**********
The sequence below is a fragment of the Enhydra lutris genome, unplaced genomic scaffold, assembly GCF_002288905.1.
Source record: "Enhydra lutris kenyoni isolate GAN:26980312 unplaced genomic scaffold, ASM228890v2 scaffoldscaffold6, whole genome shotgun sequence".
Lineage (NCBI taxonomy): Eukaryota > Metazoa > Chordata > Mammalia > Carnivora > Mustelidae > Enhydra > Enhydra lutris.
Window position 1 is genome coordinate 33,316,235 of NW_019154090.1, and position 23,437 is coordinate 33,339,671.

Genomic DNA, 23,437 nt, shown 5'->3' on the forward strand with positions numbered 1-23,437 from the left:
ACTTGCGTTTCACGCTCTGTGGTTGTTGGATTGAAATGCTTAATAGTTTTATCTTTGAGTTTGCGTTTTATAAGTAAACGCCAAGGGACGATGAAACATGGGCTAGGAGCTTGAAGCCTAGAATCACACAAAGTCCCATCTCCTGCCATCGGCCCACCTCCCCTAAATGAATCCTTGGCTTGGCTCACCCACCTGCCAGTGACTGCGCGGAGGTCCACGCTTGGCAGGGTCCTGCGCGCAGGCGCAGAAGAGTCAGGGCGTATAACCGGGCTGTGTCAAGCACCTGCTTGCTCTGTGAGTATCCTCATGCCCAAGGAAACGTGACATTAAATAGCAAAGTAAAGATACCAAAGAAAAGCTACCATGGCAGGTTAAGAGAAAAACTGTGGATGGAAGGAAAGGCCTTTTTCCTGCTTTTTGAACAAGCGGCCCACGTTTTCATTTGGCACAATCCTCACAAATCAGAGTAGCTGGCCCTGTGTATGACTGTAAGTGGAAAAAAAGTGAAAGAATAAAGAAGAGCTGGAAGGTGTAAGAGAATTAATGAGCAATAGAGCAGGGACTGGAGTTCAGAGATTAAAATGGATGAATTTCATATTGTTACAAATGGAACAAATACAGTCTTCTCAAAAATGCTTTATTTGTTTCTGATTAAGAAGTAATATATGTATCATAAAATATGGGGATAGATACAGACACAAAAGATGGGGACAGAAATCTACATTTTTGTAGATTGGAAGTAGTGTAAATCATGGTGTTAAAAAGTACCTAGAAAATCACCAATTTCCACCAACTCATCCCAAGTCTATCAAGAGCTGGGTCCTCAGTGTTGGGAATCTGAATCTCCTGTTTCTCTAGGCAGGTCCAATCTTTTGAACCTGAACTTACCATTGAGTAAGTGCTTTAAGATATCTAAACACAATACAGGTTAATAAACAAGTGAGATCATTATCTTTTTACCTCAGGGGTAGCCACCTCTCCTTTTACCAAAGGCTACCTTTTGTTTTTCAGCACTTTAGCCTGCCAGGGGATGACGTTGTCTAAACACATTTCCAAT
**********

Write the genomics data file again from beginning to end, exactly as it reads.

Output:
The sequence below is a fragment of the Enhydra lutris genome, unplaced genomic scaffold, assembly GCF_002288905.1.
Source record: "Enhydra lutris kenyoni isolate GAN:26980312 unplaced genomic scaffold, ASM228890v2 scaffoldscaffold6, whole genome shotgun sequence".
Lineage (NCBI taxonomy): Eukaryota > Metazoa > Chordata > Mammalia > Carnivora > Mustelidae > Enhydra > Enhydra lutris.
Window position 1 is genome coordinate 33,316,235 of NW_019154090.1, and position 23,437 is coordinate 33,339,671.

Genomic DNA, 23,437 nt, shown 5'->3' on the forward strand with positions numbered 1-23,437 from the left:
ACTTGCGTTTCACGCTCTGTGGTTGTTGGATTGAAATGCTTAATAGTTTTATCTTTGAGTTTGCGTTTTATAAGTAAACGCCAAGGGACGATGAAACATGGGCTAGGAGCTTGAAGCCTAGAATCACACAAAGTCCCATCTCCTGCCATCGGCCCACCTCCCCTAAATGAATCCTTGGCTTGGCTCACCCACCTGCCAGTGACTGCGCGGAGGTCCACGCTTGGCAGGGTCCTGCGCGCAGGCGCAGAAGAGTCAGGGCGTATAACCGGGCTGTGTCAAGCACCTGCTTGCTCTGTGAGTATCCTCATGCCCAAGGAAACGTGACATTAAATAGCAAAGTAAAGATACCAAAGAAAAGCTACCATGGCAGGTTAAGAGAAAAACTGTGGATGGAAGGAAAGGCCTTTTTCCTGCTTTTTGAACAAGCGGCCCACGTTTTCATTTGGCACAATCCTCACAAATCAGAGTAGCTGGCCCTGTGTATGACTGTAAGTGGAAAAAAAGTGAAAGAATAAAGAAGAGCTGGAAGGTGTAAGAGAATTAATGAGCAATAGAGCAGGGACTGGAGTTCAGAGATTAAAATGGATGAATTTCATATTGTTACAAATGGAACAAATACAGTCTTCTCAAAAATGCTTTATTTGTTTCTGATTAAGAAGTAATATATGTATCATAAAATATGGGGATAGATACAGACACAAAAGATGGGGACAGAAATCTACATTTTTGTAGATTGGAAGTAGTGTAAATCATGGTGTTAAAAAGTACCTAGAAAATCACCAATTTCCACCAACTCATCCCAAGTCTATCAAGAGCTGGGTCCTCAGTGTTGGGAATCTGAATCTCCTGTTTCTCTAGGCAGGTCCAATCTTTTGAACCTGAACTTACCATTGAGTAAGTGCTTTAAGATATCTAAACACAATACAGGTTAATAAACAAGTGAGATCATTATCTTTTTACCTCAGGGGTAGCCACCTCTCCTTTTACCAAAGGCTACCTTTTGTTTTTCAGCACTTTAGCCTGCCAGGGGATGACGTTGTCTAAACACATTTCCAAT